It Thunderizes Your Soul (windupbird’s adventures at burning man part 1)
Take one to the mountain
Take one to the sea
Take one to the belly of the beast
and then you’ll take one with me
Shut it, shut it on
Freezing in the fires
when I utter howl your name
once you return from the belly of the beast
you’re never quite the same
Shut it, shut it on
fire on the mountain
and it rages inside of your soul
the fire inside the belly of the beast
well it thunderizes your soul
Shut it, shut it on
So there we were in the dust on Monday night, three virgins to this crazy thing called Burning Man, sleep-deprived after a twelve hour drive, yelling at each other about where the goddamn rebar stakes should go for our tarp shelter that would serve as our home base. “The perfect is not the enemy of the good, dammit. Let’s get this thing up and go to bed!” My experienced Burner friend was getting bossy and short with us, and we didn’t want to doubt her. Her boyfriend, who was a rough and tumble Oregon mechanic with no BM experience but plenty of camping and fixit skills, was down to just grunting in disapproval, squatting in the dust with a mallet that wasn’t up to the task. We were all on our last nerve, sharing it like passed around a cigarette. Getting there was a bitch. My credit card was deactivated (temporarily it turned out) because of extra camping gear I purchased at the last minute that triggered some angry credit god. The Volvo gave us a scare outside a restaurant when it refused to start (the security system was to blame, lock the doors, unlock them again, car started right up) We were tired. Passing the driving duties back and forth so we could catnap was barely making it. But we did. How did I get here?
The last straw came last year, when a good friend of mine went for the first time (the 2009 burn), not really a camping or a roughing-it type, the sort of person who was very creative, very into costumes, but perhaps a little insular and suspicious of the hype. When I saw her after she went, she just grabbed me by the shoulders and shook me hard and grinned. “It’s anything goes out there man. You can’t even fucking believe it. You have to go.” I was used to hearing my desert-rat stoner artist friends talking about it, but they were a different breed, they reveled in putting themselves in physically demanding situations. I was a spongy nerd, I sat in front of a computer making little men for game companies, what the hell would I do out there? Turns out, quite a bit.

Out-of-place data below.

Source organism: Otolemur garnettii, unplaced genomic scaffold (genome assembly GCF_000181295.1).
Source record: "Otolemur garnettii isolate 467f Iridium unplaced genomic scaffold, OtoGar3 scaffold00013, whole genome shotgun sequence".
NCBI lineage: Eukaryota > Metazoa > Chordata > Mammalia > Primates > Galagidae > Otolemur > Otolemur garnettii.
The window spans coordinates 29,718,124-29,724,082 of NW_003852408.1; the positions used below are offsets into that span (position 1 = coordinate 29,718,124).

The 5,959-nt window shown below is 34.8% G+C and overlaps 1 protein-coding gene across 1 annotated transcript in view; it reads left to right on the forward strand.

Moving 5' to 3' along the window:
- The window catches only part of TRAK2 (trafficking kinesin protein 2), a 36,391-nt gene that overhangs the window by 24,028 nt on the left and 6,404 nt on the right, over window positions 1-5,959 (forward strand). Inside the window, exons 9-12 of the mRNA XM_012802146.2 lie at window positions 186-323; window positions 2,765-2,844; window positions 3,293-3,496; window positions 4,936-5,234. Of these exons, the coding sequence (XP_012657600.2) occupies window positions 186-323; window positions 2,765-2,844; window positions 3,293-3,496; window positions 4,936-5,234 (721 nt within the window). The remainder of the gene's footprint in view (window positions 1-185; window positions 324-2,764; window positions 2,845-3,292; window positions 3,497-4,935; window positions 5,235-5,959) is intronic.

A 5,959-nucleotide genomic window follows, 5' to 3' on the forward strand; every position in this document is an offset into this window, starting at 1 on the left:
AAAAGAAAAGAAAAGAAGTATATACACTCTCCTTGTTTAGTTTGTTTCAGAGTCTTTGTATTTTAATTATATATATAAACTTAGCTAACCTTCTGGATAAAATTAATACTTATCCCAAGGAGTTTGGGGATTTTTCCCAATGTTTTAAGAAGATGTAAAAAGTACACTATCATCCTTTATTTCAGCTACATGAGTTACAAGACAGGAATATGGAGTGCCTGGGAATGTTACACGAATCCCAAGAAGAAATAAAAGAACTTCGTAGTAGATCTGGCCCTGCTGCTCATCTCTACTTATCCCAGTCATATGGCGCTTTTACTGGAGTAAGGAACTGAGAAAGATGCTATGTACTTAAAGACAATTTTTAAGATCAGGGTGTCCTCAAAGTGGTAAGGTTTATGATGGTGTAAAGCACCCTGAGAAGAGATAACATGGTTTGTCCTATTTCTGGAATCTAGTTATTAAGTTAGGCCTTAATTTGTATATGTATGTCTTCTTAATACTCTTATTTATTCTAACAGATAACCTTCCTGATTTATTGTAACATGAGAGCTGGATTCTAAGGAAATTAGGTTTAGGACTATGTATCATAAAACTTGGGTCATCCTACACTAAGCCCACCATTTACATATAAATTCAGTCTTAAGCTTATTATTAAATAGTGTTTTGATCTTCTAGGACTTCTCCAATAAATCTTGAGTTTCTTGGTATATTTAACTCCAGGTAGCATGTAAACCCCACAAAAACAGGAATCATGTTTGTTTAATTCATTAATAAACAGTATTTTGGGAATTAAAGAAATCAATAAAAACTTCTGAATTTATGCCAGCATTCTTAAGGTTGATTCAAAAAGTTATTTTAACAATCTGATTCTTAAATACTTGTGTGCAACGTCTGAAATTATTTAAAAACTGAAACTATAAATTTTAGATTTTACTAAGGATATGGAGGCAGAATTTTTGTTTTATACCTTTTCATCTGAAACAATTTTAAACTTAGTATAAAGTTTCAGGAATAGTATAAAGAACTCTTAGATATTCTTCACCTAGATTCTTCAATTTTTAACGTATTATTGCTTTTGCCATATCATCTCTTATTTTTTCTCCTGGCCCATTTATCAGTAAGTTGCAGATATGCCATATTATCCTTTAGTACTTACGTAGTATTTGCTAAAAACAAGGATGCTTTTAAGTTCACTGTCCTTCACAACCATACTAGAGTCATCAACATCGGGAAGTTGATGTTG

The first taste of Burning Man came when we were still in line to get in, my red Volvo 850R wagon inching along the playa outside of Black Rock City in tandem with hundreds of other burner vehicles. Lots of Subarus and Volvos, lots of vans. All with bikes lashed to them. I had never seen a Volkswagen Golf carrying five bicycles before. Lots of RVs, everything from 1970’s toyotas with little 16 ft. camper beds, to VW Westfalia vanagons, to ratty 70s winnebagos spraypainted with swirls and fairies, to neon green converted box trucks, to gigantic luxury coach class A monsters the size of greyhound buses. Arm out the window, cranking Hawkwind’s Chronicles of the Black Sword, making jokes with my fellow virgin who accompanied me, who’s known me since childhood. Then the wind picks up. Then the dust
Up go the windows, and white goes the windshield. Visibility is now near zero. The first dust storm of the trip! We sat in the car, watching it mutely, turning to each other with the universal Holy Shit look on our faces. My companion gets adventurous, puts on her ski goggles (3 bucks at value village!) and hops outside the car. Weird smelling stuff, that alkaline dust. She walks up and down the cars, passing other burners who have certainly seen this before. One guy is swigging from a tall boy of pabst, another is decked out like a go go dancer on expedition, shiny gold boots, goggles, scarf around the face. Cool shit. The first post-apocalyptic official vehicle I saw zoomed by the line, some sort of 80’s malaise-era Dodge with the roof ripped off, roll-bars, dashboard with exposed wires, painted gold, no bumper, ram prow, piloted by road warriors. Badass.
The dust subsided and we parked to hop in the Will Call Line. And then something happened which I am told is an unusual thing. It rained! The playa got cold, and everything turned to sticky mud, clay that grabbed your shoes. Cars can’t drive in it so well, so we had to sit until it dried a bit. After it did so, we slowly drove down the long road that leads into the city, signs every few feet for you to read about the nature of cities, of community, of metropolis. The sun was going down. We were virgins, so the greeter had us ring a giant bell and scream “I am no longer a virgin!” at the top of our lungs. Then we rolled into the city proper, into darkness. Much to our dismay, because it would make setting up camp a holy pain in the ass.